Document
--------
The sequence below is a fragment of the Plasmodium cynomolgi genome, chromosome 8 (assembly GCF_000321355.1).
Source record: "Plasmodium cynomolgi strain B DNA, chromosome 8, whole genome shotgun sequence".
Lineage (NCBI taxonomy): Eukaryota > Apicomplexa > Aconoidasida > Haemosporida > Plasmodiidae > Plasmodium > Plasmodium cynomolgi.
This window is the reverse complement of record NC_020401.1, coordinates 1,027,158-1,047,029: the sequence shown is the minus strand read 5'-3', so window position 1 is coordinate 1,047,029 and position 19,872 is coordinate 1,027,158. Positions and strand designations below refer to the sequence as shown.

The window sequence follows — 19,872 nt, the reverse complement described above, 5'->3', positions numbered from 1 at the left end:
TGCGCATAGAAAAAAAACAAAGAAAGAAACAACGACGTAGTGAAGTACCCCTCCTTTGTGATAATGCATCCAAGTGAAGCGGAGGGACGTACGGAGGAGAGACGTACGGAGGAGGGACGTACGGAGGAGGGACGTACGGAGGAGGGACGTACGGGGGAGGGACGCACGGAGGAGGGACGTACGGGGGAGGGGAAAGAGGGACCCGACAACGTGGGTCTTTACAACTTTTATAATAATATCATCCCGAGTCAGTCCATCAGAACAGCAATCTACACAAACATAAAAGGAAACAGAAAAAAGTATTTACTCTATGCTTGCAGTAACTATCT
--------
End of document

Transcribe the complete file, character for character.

The sequence below is a fragment of the Plasmodium cynomolgi genome, chromosome 8 (assembly GCF_000321355.1).
Source record: "Plasmodium cynomolgi strain B DNA, chromosome 8, whole genome shotgun sequence".
Lineage (NCBI taxonomy): Eukaryota > Apicomplexa > Aconoidasida > Haemosporida > Plasmodiidae > Plasmodium > Plasmodium cynomolgi.
This window is the reverse complement of record NC_020401.1, coordinates 1,027,158-1,047,029: the sequence shown is the minus strand read 5'-3', so window position 1 is coordinate 1,047,029 and position 19,872 is coordinate 1,027,158. Positions and strand designations below refer to the sequence as shown.

The window sequence follows — 19,872 nt, the reverse complement described above, 5'->3', positions numbered from 1 at the left end:
TGCGCATAGAAAAAAAACAAAGAAAGAAACAACGACGTAGTGAAGTACCCCTCCTTTGTGATAATGCATCCAAGTGAAGCGGAGGGACGTACGGAGGAGAGACGTACGGAGGAGGGACGTACGGAGGAGGGACGTACGGAGGAGGGACGTACGGGGGAGGGACGCACGGAGGAGGGACGTACGGGGGAGGGGAAAGAGGGACCCGACAACGTGGGTCTTTACAACTTTTATAATAATATCATCCCGAGTCAGTCCATCAGAACAGCAATCTACACAAACATAAAAGGAAACAGAAAAAAGTATTTACTCTATGCTTGCAGTAACTATCT